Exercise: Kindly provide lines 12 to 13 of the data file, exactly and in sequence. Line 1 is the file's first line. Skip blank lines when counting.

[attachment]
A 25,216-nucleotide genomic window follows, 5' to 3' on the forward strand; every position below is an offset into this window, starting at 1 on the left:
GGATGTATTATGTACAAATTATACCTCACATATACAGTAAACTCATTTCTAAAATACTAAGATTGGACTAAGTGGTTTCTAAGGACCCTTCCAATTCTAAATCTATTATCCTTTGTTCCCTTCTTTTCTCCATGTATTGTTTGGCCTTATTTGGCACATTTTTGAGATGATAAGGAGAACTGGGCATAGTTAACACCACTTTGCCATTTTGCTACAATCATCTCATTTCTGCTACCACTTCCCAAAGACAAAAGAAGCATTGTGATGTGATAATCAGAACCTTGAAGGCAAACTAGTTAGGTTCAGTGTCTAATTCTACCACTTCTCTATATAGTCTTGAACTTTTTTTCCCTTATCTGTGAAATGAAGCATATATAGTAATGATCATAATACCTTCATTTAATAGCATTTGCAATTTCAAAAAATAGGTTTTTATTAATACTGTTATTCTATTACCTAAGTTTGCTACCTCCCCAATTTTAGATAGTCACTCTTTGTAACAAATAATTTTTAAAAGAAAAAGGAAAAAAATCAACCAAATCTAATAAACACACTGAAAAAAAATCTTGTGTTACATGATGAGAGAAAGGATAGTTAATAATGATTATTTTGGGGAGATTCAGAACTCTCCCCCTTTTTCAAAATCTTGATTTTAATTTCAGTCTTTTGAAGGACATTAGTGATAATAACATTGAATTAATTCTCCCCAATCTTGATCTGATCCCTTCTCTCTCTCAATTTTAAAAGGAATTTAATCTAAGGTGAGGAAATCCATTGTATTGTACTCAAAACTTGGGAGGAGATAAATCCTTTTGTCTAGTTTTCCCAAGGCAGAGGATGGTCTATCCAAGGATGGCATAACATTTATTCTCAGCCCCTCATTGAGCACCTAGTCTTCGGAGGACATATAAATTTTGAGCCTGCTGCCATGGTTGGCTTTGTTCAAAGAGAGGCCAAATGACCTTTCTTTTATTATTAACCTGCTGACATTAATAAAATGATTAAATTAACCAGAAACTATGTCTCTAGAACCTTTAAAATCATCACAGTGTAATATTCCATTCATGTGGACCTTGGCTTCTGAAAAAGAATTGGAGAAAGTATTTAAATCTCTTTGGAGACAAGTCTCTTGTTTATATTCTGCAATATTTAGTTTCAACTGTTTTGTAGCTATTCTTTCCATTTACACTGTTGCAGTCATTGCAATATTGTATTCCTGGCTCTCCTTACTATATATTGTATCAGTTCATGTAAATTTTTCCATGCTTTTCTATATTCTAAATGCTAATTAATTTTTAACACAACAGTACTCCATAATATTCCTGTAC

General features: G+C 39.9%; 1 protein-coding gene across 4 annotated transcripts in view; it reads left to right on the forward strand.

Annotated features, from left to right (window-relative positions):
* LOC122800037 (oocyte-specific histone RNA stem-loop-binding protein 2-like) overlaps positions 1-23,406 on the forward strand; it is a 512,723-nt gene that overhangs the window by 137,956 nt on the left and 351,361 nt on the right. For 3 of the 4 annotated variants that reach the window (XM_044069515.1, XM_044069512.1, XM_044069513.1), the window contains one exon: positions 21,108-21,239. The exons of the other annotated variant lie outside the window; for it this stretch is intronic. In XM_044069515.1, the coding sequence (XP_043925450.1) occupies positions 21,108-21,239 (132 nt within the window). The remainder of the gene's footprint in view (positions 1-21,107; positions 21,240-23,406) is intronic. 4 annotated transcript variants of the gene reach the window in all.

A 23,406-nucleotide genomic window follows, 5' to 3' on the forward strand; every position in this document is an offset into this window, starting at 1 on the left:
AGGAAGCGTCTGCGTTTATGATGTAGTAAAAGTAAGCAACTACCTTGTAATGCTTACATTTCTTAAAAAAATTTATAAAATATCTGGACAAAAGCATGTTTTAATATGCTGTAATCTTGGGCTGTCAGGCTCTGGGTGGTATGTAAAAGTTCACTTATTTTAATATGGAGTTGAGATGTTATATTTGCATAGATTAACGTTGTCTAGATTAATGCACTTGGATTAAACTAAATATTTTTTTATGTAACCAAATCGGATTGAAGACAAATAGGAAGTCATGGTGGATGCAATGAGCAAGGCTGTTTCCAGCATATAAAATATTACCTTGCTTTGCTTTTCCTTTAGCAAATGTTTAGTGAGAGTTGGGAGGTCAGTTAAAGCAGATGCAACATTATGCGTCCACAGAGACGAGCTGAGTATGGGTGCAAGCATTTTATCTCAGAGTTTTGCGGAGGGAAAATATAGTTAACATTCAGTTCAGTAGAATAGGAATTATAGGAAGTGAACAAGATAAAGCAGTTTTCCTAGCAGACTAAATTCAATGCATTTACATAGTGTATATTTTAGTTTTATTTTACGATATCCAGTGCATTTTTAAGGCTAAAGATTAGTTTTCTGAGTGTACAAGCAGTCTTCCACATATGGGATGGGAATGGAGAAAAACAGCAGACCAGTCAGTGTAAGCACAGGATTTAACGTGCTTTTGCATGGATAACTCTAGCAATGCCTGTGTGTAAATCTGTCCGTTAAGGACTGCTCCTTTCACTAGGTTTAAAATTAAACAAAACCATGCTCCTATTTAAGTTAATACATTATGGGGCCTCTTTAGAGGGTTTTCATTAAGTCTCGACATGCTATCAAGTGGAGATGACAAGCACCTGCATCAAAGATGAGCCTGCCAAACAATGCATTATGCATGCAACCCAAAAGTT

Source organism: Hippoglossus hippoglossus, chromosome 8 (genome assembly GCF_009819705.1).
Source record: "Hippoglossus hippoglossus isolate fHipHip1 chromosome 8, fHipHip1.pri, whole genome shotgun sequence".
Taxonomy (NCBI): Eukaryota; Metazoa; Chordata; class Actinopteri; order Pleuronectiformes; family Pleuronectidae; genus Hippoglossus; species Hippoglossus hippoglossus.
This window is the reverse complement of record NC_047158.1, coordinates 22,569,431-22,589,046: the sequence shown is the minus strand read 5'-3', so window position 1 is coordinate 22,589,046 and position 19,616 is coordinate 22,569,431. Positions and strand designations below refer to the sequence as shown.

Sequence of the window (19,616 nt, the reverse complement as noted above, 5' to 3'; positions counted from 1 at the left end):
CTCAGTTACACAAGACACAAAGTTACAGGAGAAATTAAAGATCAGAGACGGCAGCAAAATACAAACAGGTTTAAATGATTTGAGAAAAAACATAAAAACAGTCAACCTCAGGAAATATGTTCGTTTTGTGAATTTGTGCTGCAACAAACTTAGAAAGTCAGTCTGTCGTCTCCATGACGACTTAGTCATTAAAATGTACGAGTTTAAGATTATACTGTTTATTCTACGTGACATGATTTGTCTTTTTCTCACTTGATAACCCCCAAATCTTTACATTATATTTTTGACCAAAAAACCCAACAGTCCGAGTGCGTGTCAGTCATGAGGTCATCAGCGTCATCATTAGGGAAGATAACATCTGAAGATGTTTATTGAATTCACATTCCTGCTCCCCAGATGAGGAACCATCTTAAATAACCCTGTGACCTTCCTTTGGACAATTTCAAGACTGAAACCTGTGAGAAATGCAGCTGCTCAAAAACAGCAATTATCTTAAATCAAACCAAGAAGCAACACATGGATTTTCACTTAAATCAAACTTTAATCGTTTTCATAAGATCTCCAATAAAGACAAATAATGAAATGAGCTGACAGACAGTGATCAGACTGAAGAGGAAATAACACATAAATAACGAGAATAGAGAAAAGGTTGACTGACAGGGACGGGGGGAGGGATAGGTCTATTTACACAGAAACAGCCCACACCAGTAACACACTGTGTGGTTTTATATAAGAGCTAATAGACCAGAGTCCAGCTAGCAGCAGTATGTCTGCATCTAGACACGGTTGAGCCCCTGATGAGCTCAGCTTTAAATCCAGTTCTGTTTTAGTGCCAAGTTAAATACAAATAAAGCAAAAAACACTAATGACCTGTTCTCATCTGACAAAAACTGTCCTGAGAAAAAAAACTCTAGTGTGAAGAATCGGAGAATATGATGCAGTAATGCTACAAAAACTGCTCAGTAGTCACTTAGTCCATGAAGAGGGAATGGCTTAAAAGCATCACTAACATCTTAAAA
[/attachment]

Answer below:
Sequence of the window (19,616 nt, the reverse complement as noted above, 5' to 3'; positions counted from 1 at the left end):
CTCAGTTACACAAGACACAAAGTTACAGGAGAAATTAAAGATCAGAGACGGCAGCAAAATACAAACAGGTTTAAATGATTTGAGAAAAAACATAAAAACAGTCAACCTCAGGAAATATGTTCGTTTTGTGAATTTGTGCTGCAACAAACTTAGAAAGTCAGTCTGTCGTCTCCATGACGACTTAGTCATTAAAATGTACGAGTTTAAGATTATACTGTTTATTCTACGTGACATGATTTGTCTTTTTCTCACTTGATAACCCCCAAATCTTTACATTATATTTTTGACCAAAAAACCCAACAGTCCGAGTGCGTGTCAGTCATGAGGTCATCAGCGTCATCATTAGGGAAGATAACATCTGAAGATGTTTATTGAATTCACATTCCTGCTCCCCAGATGAGGAACCATCTTAAATAACCCTGTGACCTTCCTTTGGACAATTTCAAGACTGAAACCTGTGAGAAATGCAGCTGCTCAAAAACAGCAATTATCTTAAATCAAACCAAGAAGCAACACATGGATTTTCACTTAAATCAAACTTTAATCGTTTTCATAAGATCTCCAATAAAGACAAATAATGAAATGAGCTGACAGACAGTGATCAGACTGAAGAGGAAATAACACATAAATAACGAGAATAGAGAAAAGGTTGACTGACAGGGACGGGGGGAGGGATAGGTCTATTTACACAGAAACAGCCCACACCAGTAACACACTGTGTGGTTTTATATAAGAGCTAATAGACCAGAGTCCAGCTAGCAGCAGTATGTCTGCATCTAGACACGGTTGAGCCCCTGATGAGCTCAGCTTTAAATCCAGTTCTGTTTTAGTGCCAAGTTAAATACAAATAAAGCAAAAAACACTAATGACCTGTTCTCATCTGACAAAAACTGTCCTGAGAAAAAAAACTCTAGTGTGAAGAATCGGAGAATATGATGCAGTAATGCTACAAAAACTGCTCAGTAGTCACTTAGTCCATGAAGAGGGAATGGCTTAAAAGCATCACTAACATCTTAAAA